like organelles, behind them.
This particular motor protein is known as dynein,
and its known to be able to work together in groups
that almost look, at least to me, like a chariot of horses.
As you see, the cell is this incredibly changing, dynamic place,
where things are constantly being built and disassembled.
But some of these structures
are harder to take apart than others, though.
And special forces need to be brought in
in order to make sure that structures are taken apart in a timely manner.
That job is done in part by proteins like these.
These donut-shaped proteins,
of which there are many types in the cell,
all seem to act to rip apart structures
by basically pulling individual proteins through a central hole.
When these kinds of proteins don't work properly,
the types of proteins that are supposed to get taken apart
can sometimes stick together and aggregate
and that can give rise to terrible diseases, such as Alzheimer's.
And now let's take a look at the nucleus,
which houses our genome in the form of DNA.
In all of our cells,
our DNA is cared for and maintained by a diverse set of proteins.
DNA is wound around proteins called histones,
which enable cells to pack large amounts of DNA into our nucleus.
These machines are called chromatin remodelers,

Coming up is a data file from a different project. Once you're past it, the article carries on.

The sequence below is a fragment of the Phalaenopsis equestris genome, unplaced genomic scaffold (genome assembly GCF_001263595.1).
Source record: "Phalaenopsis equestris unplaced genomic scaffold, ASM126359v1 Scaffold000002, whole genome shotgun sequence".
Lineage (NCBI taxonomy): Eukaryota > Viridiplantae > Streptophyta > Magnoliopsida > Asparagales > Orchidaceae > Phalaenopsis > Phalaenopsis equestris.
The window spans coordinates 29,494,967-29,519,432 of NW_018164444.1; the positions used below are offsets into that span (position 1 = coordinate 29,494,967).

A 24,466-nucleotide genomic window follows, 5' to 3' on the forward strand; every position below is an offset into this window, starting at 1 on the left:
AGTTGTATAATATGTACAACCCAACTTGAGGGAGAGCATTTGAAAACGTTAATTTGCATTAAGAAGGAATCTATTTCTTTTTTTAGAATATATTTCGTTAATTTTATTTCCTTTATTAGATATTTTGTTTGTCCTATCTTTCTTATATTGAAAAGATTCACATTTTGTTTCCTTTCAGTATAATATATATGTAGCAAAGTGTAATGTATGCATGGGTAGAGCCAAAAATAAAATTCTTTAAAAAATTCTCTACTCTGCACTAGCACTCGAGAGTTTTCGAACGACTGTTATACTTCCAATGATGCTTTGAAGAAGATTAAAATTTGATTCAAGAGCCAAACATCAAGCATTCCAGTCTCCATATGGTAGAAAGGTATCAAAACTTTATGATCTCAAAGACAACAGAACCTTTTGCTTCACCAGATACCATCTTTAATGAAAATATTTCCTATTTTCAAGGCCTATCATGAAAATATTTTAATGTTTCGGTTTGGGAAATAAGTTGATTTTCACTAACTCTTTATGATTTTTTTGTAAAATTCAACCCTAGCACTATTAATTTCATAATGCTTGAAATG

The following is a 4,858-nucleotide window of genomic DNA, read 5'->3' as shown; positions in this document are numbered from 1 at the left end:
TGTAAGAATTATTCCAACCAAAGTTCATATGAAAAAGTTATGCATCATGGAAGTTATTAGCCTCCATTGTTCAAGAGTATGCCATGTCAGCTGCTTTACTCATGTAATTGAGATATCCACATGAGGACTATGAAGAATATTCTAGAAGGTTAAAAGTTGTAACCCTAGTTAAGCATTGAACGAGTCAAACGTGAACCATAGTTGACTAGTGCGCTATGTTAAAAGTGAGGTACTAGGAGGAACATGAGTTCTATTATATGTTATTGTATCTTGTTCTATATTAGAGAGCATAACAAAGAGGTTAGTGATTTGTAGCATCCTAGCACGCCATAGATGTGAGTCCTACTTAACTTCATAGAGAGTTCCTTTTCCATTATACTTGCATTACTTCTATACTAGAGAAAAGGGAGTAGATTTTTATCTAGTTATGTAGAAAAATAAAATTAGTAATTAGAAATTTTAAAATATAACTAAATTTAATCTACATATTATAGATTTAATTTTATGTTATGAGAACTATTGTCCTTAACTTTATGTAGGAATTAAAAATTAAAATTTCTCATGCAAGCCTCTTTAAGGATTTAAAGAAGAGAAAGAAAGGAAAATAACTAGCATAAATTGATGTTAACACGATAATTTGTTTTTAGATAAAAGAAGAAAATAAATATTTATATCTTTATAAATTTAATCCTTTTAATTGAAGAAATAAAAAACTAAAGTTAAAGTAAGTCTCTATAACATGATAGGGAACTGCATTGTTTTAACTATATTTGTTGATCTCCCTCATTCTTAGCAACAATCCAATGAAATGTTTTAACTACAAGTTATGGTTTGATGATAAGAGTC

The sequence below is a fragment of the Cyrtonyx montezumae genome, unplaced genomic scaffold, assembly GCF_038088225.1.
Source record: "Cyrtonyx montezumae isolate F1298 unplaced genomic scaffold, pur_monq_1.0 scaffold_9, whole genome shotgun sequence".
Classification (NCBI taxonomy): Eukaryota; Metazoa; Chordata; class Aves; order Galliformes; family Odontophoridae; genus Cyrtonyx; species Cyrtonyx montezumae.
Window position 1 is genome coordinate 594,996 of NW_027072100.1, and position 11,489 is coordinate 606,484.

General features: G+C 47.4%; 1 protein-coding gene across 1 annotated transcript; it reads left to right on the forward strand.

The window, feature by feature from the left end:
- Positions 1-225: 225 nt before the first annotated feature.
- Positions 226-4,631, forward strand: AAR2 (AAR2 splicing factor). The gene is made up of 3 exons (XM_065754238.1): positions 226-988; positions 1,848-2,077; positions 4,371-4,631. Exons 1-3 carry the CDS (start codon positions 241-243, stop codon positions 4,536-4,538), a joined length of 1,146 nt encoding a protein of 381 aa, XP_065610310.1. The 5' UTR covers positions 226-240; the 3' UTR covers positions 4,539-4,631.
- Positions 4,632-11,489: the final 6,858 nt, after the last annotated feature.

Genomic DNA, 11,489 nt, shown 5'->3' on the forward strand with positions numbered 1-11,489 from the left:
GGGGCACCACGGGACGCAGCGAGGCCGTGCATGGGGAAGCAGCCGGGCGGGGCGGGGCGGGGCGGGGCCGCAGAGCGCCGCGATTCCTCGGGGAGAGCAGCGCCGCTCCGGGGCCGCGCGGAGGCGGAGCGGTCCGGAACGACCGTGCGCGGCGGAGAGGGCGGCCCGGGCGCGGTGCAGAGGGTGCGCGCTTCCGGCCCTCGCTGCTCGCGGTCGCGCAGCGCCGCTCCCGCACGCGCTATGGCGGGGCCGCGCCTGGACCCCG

and the way they work is that they basically scoot the DNA
around these histones
and they allow new pieces of DNA to become exposed.
This DNA can then be recognized by other machinery.
In this case, this large molecular machine
is looking for a segment of DNA
that tells it it's at the beginning of a gene.
Once it finds a segment,
it basically undergoes a series of shape changes
which enables it to bring in other machinery
that in turn allows a gene to get turned on or transcribed.
This has to be a very tightly regulated process,
because turning on the wrong gene at the wrong time
can have disastrous consequences.
Scientists are now able to use protein machines
to edit genomes.
I'm sure all of you have heard of CRISPR.
CRISPR takes advantage of a protein known as Cas9,
which can be engineered to recognize and cut
a very specific sequence of DNA.
In this example,
two Cas9 proteins are being used to excise a problematic piece of DNA.
For example, a part of a gene that may give rise to a disease.
Cellular machinery is then used
to basically glue two ends of the DNA back together.
As a molecular animator,
one of my biggest challenges is visualizing uncertainty.
All of the animations I've shown to you represent hypotheses,
how my collaborators think a process works,
based on the best information that they have.
But for a lot of molecular processes,
we're still really at the early stages of understanding things,
and there's a lot to learn.
The truth is
that these invisible molecular worlds are vast and largely unexplored.
To me, these molecular landscapes
are just as exciting to explore as a natural world
that's visible all around us.
Thank you.
(Applause)
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The wonders of the molecular world, animated | Janet Iwasa

97 分類 收藏
林宜悉 發佈於 2020 年 5 月 8 日